An accomplished storyteller, poet, musician, and student of Gaidhlig, Ceallaigh S MacCath’s The Ruin of Beltany Ring is one of my favorite collections, period. Here she sits down for a quicky interview centering around her new novelette, Grandmother Mǽlkevejen’s Belly.
Eternal Haunted Summer: How did you come up with the title Grandmother Mǽlkevejen’s Belly?
Ceallaigh S MacCath: The drummers and dancers in the tale have mythologized the Milky Way galaxy as a cailleach mohr, or great hag, and this is the source of the word ‘Grandmother’.
Mǽlkevejen is the Danish translation of ‘Milky Way’, and there are many such translations interspersed in the tale as the names of spacefaring vessels.
Interestingly, when I was recording the audio version, I was uncertain about the correct pronunciation of the word, so I contacted the Royal Danish Embassy in Ottawa to ask a native speaker!
‘Belly’ refers to the supermassive black hole at the center of the Milky Way, where the tale is set.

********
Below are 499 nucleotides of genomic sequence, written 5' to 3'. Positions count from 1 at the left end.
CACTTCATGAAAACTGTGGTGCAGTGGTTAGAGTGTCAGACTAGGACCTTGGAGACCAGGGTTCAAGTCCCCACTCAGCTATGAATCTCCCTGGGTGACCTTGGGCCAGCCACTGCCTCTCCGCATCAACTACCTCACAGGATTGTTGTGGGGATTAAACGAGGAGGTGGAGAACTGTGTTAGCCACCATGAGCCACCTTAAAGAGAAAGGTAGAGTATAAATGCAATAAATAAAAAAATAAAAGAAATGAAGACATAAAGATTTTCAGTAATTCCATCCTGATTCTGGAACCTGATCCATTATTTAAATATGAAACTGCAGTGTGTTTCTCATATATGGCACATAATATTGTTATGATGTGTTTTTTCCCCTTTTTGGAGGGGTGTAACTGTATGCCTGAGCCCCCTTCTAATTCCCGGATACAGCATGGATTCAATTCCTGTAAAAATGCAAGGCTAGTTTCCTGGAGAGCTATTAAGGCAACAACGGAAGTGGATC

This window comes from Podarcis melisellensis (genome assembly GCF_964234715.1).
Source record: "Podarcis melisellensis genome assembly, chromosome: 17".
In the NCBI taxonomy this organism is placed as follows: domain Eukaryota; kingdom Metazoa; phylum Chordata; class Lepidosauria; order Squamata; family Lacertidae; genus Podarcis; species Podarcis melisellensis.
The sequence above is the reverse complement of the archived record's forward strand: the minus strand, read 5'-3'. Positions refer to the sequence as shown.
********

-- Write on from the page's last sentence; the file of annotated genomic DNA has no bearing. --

EHS: Who are the Lodhuven?
CSM: The Lodhuven are a sub-species of humanity genetically-altered for various reasons, most notably to enslave them. This enslavement is generational and manifests as a Lodhuven addiction to their masters. In this tale, the descendants of these slaves, who have long since broken this addiction at great cost, are seeking a way to repair the devastating damage to their genome and become fully human again.
EHS: Where can readers find Grandmother Mǽlkevejen’s Belly?
CSM: The Kindle edition is now available for pre-order on Amazon here. The Audible version is still in post-production, but it’s already linked to the story and should also be available soon on Amazon.
EHS: What other stories are you planning for the series?
CSM: Grandmother Mǽlkevejen’s Belly is actually a sequel tale to The Longest Road in the Universe which appeared in Murky Depths Issue #7 a few years ago. You can still buy the issue here, and you can take a peek at Nancy Farmer’s phenomenal illustrations of that tale here and here. I don’t have any plans to return to this universe at present, but I do love writing in it, so I probably will again from time to time.
EHS: What is the weirdest, most wonderful Gaelic term you have come across in your studies?
CSM: That’s a hard one! One of my favorites is cailleach-oidhche, lit. ‘old woman of the night’, which is Gaidhlig for ‘owl’.